As shown in [Table 3], most patients were treated with 45 Gy, whereas in 70% of the patients high-dose-rate (HDR) brachytherapy per-fraction dose was 7 Gy. In 76.3% of patients, combined postoperative external beam radiation and intracavitary brachytherapy were performed. There were no complications in 72.5%. The most common symptoms caused by late irradiation toxicity arose from the gastrointestinal tract. Toxicity was usually moderate [Table 4]. Five-year survival depended on site of cancer recurrence.{Table 4}

As shown in [Figure 2] and [Figure 3], the influence of different parameters on the five-year survival was examined. The following variables were analyzed: FIGO stage of the disease, histopathological type of tumor, application of postoperative radiotherapy, organ site of late toxicity and grading toxicity, localization of the metastases occurrence, comorbidities but also age, smoking, alcohol consumption, number of deliveries and abortions [Figure 2] and [Figure 3]. The statistically significant values were shown for comorbidities (P = 0.033*), FIGO stage (P = 0.000*), localization of metastases (P = 0.039*), postoperative radiotherapy (P = 0.031*), and late toxicity organ site (P = 0.013*).{Figure 2}{Figure 3}


The study objective was to identify the factors that may influence the 5-year survival and disease-free survival, and analyze postoperative radiotherapy efficiency and treatment parameters that can affect endometrial cancer patients' outcome when divided into four risk groups.

Five-year survival was 80%, and disease-free survival rate was 66.3%. Fatal outcome happened in 20% of observed cases because of disease progression (7%) or unrelated comorbidities (13%). Simultaneously, liver and bone metastases were found in 2.5% of patients, whereas 1.3% had bone metastases, 3.8% liver metastases, 2.6% lung metastases, and bone metastases with para-aortic lymph node metastases were found in 3.8% of patients [Table 1]. In a similar study, Mezouri et al. found comparable results.[22] A study by Jabson et al. showed that in patients with adnexal involvement during the 5-year period, 2.2% of cases had local or regional recurrence, and 26.2% developed distant metastases.[23]

We found that long-term prognosis and patients' OS were not influenced by socio-demographic differences, patients' habits, number of deliveries, abortions, pathophysiological type of tumor, or grade of toxicity [Figure 2] and [Figure 3]. Comorbidities (P =0.033*), FIGO stage (P = 0.000*), metastases localization (P = 0.039*), adjuvant radiotherapy (P = 0.031*), and late toxicity organ site (P = 0.013*) had significant influence on time to progression [Figure 2] and [Figure 3].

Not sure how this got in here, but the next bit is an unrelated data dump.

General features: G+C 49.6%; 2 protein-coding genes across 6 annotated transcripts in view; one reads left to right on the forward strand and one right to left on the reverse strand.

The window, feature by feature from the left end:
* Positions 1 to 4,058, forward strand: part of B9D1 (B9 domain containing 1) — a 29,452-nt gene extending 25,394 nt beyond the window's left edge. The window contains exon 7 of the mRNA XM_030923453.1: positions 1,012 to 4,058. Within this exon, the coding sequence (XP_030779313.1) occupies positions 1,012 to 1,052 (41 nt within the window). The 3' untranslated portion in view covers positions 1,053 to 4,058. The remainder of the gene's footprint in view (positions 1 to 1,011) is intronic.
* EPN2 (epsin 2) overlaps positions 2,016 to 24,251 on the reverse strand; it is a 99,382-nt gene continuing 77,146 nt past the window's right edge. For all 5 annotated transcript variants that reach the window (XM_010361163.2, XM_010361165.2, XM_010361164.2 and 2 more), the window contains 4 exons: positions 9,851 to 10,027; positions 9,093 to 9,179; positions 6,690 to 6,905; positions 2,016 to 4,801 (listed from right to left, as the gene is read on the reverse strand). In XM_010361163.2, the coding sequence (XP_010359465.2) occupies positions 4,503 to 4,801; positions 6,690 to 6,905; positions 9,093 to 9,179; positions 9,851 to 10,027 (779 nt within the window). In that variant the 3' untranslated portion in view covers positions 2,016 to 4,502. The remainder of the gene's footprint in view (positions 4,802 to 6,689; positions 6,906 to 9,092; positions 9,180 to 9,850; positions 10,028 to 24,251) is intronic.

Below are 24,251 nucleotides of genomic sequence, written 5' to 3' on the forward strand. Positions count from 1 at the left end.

On the contrary, a study conducted by Fader et al. showed that socio-economic, geographical, and factors associated with a lack of life benefits were associated with advanced disease, lack of adequate care, and shorter survival. Furthermore, they proved that African and American women with the diagnosis of endometrial cancer had significantly shorter OS, indicating necessity to standardize treatment methods for endometrial cancer, and that treatment in large centers gave better results.[24] Choi et al. had conducted a study that involved 139 patients with endometrial cancer, FIGO stages I-III, treated with adjuvant radiotherapy. Contrary to our study, their patients' 5-year survival and disease-free survival rates were 58.7% and 59.2%, respectively.[10] They showed that stage of disease, type of surgical intervention, and histological type of tumor significantly affected disease prognosis and long-term survival.[9] In addition, Irwin et al. confirmed that predictors of shorter disease-free survival were high FIGO stage, involvement of the lower uterine segment, and age.[25] Inan et al. showed that FIGO stage Ia patients belong to a low-risk group for adjuvant radiotherapy treatment. Their patients' 5-year survival of more than 90% could be attributed to the lower FIGO stages.[14] Donnelly et al. conducted a retrospective study depending on the analysis of bladder dosimetric parameters, for patients with endometrial cancer treated with HDR brachytherapy. The total survival of their patients was 89%, similar to our results.[10]

In our patients, toxicity was usually mild to moderate, from grade 2 to 4, whereas grade 5 was not recorded [Table 4]. Grade 1 radiotherapy toxicity was not recorded. It should be noted that the patients with low-grade toxicity may have ignored their symptoms. The literature describes that oncology patients are less likely to report their mild and moderate symptoms to their doctors.[24] Similarly, Hernández-Moreno's study, from the analysis of radiotherapy effects in patients with pelvic radiotherapy, showed that the majority of patients experienced mild toxicity of grade 1 or 2.[26] Roszak et al. found that in adjuvant radiotherapy late toxicity appears in 16.3% of cases.[27]

Limitations of our study were that the study was conducted in a single center and on a small sample of patients. In addition, majority of patients were older than 65 years.

Our study confirmed that adjuvant radiotherapy treatment is safe and efficient method, with the usual 5-year survival rate and an acceptable level of toxicity. We showed that the risk of disease recurrence can be predicted with patient classification into appropriate risk groups for the adjuvant radiotherapy administration [Figure 1].

Adjuvant radiotherapy can potentially prolong the survival and prevent the recurrence with acceptable level of toxicity to preserve patients' quality of life. Patient classification into appropriate risk groups, from the ESMO-ESGO-ESTRO Consensus Conference recommendation for adjuvant therapy, provides possibility for individualization of adjuvant treatment.

Financial support and sponsorship


Conflicts of interest

There are no conflicts of interest.